We feel comfortable sampling the many varieties and making comparisons of texture and taste. We make notes of which ones we’ll snack from on future walks. The best is when we find a plum called a Mirabelle. We are sure that these plums were the ultimate reference for the nectar of the gods. They have be eaten hot off the tree, literally heated by the sun, and taste of honey, apricots, brandy, life, love, happiness, and indescribable deliciousness.
The weekly markets are also overflowing with the summer’s abundance.The vendors have boxes stacked up next to their already laden tables. Here there are peaches, nectarines and apricots brought in from the countryside just south of us. There must be a lot of homemade preserves being made to spread the taste of summer through out the winter.
We can only eat so many tarts and pies so I’ve taken to trying out varied recipes for eating up luscious sun ripened fruit in as many ways as possible.
Here are my two favorite discoveries from this season. One sweet and one savory.
Ricotta, Apricot and Crisp Proscuitto Tartine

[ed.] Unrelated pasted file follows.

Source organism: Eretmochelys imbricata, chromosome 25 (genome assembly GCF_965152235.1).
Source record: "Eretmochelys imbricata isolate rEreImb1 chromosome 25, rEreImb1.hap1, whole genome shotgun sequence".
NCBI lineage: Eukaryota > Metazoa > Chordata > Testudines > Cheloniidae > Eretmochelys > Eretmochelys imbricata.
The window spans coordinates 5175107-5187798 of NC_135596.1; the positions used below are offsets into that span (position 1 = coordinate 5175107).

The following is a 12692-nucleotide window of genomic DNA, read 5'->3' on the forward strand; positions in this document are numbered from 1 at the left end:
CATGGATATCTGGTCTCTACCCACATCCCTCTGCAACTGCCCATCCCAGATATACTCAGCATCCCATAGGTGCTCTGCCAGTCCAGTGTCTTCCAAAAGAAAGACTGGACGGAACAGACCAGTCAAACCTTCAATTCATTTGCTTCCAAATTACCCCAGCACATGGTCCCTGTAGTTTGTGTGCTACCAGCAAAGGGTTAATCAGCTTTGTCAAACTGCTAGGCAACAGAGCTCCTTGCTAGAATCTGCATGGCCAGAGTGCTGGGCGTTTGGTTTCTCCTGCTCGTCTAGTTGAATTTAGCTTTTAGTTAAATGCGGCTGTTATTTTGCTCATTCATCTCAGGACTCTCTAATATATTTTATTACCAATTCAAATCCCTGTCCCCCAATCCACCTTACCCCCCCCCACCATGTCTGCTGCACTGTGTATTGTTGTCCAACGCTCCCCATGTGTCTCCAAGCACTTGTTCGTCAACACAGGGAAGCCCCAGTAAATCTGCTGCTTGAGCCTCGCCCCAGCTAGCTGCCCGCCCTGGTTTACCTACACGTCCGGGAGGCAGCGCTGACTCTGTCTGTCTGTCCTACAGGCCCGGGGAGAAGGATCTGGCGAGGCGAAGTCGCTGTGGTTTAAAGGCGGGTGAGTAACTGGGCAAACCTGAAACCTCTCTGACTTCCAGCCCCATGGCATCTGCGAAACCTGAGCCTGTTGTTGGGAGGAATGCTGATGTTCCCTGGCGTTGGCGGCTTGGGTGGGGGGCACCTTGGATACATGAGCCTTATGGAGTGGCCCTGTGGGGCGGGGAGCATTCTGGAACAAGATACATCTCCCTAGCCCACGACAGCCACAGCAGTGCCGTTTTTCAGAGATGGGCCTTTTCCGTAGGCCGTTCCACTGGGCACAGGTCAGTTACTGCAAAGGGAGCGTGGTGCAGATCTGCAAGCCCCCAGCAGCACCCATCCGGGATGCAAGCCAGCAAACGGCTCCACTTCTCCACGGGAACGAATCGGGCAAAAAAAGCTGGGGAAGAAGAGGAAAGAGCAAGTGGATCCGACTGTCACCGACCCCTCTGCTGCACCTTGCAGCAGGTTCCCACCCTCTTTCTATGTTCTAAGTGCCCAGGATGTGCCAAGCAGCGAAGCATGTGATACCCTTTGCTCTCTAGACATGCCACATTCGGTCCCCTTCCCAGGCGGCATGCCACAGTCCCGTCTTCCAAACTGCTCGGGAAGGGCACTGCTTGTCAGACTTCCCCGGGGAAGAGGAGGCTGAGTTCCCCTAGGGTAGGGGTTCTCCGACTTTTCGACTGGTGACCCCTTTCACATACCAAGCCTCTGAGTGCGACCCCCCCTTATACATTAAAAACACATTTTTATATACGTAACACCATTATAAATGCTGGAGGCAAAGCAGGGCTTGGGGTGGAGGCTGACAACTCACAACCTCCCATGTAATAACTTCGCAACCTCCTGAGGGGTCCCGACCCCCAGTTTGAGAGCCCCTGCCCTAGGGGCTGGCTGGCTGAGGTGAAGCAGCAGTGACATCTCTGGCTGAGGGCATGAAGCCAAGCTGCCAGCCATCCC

Renee Erickson, Seattle from the Richmond Times Dispatch
Quick easy and such a wonderful summer lunch or dinner treat. I’m looking forward to a few more lingering summer days to share this for a lunch time treat.
4 fresh apricots, halved and pitted
Four 1/2-inch thick slices country bread (of course here I used a baguette)
4 thinly sliced slices of prosciutto
1/2 cup of ricotta, at room temperature
mint leaves, roughly torn
What To Do:
Set a grill pan over medium heat and brush lightly with oil. Brush apricots lightly with more oil and season with salt. Once grill pan is hot, lay in apricots, cut-side down, and cook until charred on both sides and just tender, 3-5 minutes total. Remove apricots from pan and set aside. Lay bread into grill pan and cook both sides until golden and charred i spots, 3-4 minutes total.
Meanwhile, swirl 2 tablespoons oil into a medium saute pan set over medium-high heat. Once hot, add prosciutto and cook until darkened in spots, less than 1 minute per side. Transfer to a paper-towel-lined plate.
While toasts are warm, spread generously with ricotta. Top with apricots and prosciutto. Garnish with oil, salt, pepper and mint.
Peach Pie easy easy easy!
Joy of Cooking Rombauer Becker
Preheat oven to 400
*9 inch single-crust *
Combine and blend well:
2 tablespoons flour
1 cup granulated sugar
1/3 cup melted butter
Pour this mixture over 6 peaches halved and place cut side up in the pie shell.
Bake 15 minutes at 400, then reduce the heat to 300 and bake about 50 minutes longer. Serve hot, or if cold garnished with whipped cream.
*crust: preheat oven to 400
1 cup flour
1 tsp sugar
1/4 tsp salt
mix with a fork
1/3 cup oil
3-5 tbsp milk
mix together and press by hand into pie plate.
bake at 400 for 10 minutes